“The luminous imagination of Richard Flanagan is among the most precious of Australian literary treasures.” —Newcastle Herald
 
“In an already sparkling career, this might be his biggest, best, most moving work yet.” —Sunday Age (Melbourne)
 
“An unforgettable story of men at war. . . . Flanagan’s prose is richly innovative and captures perfectly the Australian demotic of tough blokes, with their love of nicknames and excellent swearing. He evokes Evans’s affair with Amy, and his subsequent soulless wanderings, with an intensity and beauty that is as poetic as the classical Japanese literature that peppers this novel.” —The Times (London)

“Extraordinarily beautiful, intelligent, and sharply insightful . . . Flanagan handles the horrifyingly grim details of the wartime conditions with lapidary precision and is equally good on the romance of the youthful indiscretion that haunts Evans.”—Booklist
 
“Virtuosic. . . . Flanagan’s book is as harrowing and brutal as it is beautiful and moving. . . . This deeply affecting, elegiac novel will stay with readers long after it’s over.” —Shelf Awareness
 
“Devastating . . . Flanagan’s father died the day this book was finished. But he would, no doubt, have been as proud of it as his son was of him.” —The Independent (London)
 
“Despite the novel’s epic sprawl it retains the delicate vignettes that characterise Flanagan’s work, those beautiful brush strokes of poignancy and veracity that remain in the reader’s mind long afterwards.” —West Australian News
 
“Mesmerising. . . . A profound meditation on life and time, memory and forgetting. . . . A magnificent achievement, truly the crown on an already illustrious career.”—Adelaide Advertiser

Excerpt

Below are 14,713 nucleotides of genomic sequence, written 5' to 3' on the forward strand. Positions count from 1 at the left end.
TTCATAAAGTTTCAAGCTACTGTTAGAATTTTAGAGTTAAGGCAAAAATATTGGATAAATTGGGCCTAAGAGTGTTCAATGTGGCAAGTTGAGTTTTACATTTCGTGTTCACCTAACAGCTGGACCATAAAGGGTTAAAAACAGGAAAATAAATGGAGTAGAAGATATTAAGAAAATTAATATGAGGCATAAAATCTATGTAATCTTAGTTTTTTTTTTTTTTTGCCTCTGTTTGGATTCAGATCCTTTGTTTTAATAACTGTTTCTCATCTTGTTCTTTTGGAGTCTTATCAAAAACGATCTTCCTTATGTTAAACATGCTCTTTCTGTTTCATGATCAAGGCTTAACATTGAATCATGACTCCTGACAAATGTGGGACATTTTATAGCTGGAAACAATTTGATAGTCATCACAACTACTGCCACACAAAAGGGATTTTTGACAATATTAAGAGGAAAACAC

chapter 1

Why at the beginning of things is there always light? Dorrigo Evans’ earliest memories were of sun flooding a church hall in which he sat with his mother and grandmother. A wooden church hall. Blinding light and him toddling back and forth, in and out of its transcendent welcome, into the arms of women. Women who loved him. Like entering the sea and returning to the beach. Over and over.

Bless you, his mother says as she holds him and lets him go. Bless you, boy.

That must have been 1915 or 1916. He would have been one or two. Shadows came later in the form of a forearm rising up, its black outline leaping in the greasy light of a kerosene lantern. Jackie Maguire was sitting in the Evanses’ small dark kitchen, crying. No one cried then, except babies. Jackie Maguire was an old man, maybe forty, perhaps older, and he was trying to brush the tears away from his pockmarked face with the back of his hand. Or was it with his fingers?

Only his crying was fixed in Dorrigo Evans’ memory. It was a sound like something breaking. Its slowing rhythm reminded him of a rabbit’s hind legs thumping the ground as it is strangled by a snare, the only sound he had ever heard that was similar. He was nine, had come inside to have his mother look at a blood blister on his thumb, and had little else to compare it to. He had seen a grown man cry only once before, a scene of astonishment when his brother Tom returned from the Great War in France and got off the train. He had swung his kitbag onto the hot dust of the siding and abruptly burst into tears.